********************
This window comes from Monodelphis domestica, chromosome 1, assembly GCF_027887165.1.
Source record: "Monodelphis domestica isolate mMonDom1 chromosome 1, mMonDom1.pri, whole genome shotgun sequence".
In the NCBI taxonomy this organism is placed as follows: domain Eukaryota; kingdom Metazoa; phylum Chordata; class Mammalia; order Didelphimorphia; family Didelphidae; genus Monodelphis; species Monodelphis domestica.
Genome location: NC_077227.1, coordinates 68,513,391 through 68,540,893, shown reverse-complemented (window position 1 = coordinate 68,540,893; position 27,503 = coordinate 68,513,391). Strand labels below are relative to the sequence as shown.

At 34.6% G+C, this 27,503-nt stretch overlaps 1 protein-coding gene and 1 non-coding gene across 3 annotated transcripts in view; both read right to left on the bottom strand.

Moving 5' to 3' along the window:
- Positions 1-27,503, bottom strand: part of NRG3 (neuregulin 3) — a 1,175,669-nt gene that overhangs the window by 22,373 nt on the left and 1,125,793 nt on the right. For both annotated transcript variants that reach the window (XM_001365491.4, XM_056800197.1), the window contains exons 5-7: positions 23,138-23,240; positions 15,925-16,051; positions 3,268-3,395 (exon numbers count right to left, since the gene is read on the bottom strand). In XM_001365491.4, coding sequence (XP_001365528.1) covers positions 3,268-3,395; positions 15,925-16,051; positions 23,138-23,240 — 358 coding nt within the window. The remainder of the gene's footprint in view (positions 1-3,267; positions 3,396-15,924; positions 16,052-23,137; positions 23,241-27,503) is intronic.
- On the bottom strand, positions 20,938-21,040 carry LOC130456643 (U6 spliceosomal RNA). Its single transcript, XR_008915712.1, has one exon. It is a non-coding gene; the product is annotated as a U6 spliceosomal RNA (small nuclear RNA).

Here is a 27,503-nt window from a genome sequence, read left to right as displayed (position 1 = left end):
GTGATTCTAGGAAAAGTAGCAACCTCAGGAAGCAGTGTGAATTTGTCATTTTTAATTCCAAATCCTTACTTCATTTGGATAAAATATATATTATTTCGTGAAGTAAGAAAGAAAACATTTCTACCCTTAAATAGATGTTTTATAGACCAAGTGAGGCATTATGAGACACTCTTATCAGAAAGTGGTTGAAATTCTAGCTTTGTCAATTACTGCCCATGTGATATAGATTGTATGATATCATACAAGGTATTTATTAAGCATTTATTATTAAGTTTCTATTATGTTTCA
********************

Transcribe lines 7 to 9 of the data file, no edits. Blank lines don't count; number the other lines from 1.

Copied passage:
- Positions 1-27,503, bottom strand: part of NRG3 (neuregulin 3) — a 1,175,669-nt gene that overhangs the window by 22,373 nt on the left and 1,125,793 nt on the right. For both annotated transcript variants that reach the window (XM_001365491.4, XM_056800197.1), the window contains exons 5-7: positions 23,138-23,240; positions 15,925-16,051; positions 3,268-3,395 (exon numbers count right to left, since the gene is read on the bottom strand). In XM_001365491.4, coding sequence (XP_001365528.1) covers positions 3,268-3,395; positions 15,925-16,051; positions 23,138-23,240 — 358 coding nt within the window. The remainder of the gene's footprint in view (positions 1-3,267; positions 3,396-15,924; positions 16,052-23,137; positions 23,241-27,503) is intronic.
- On the bottom strand, positions 20,938-21,040 carry LOC130456643 (U6 spliceosomal RNA). Its single transcript, XR_008915712.1, has one exon. It is a non-coding gene; the product is annotated as a U6 spliceosomal RNA (small nuclear RNA).

Here is a 27,503-nt window from a genome sequence, read left to right as displayed (position 1 = left end):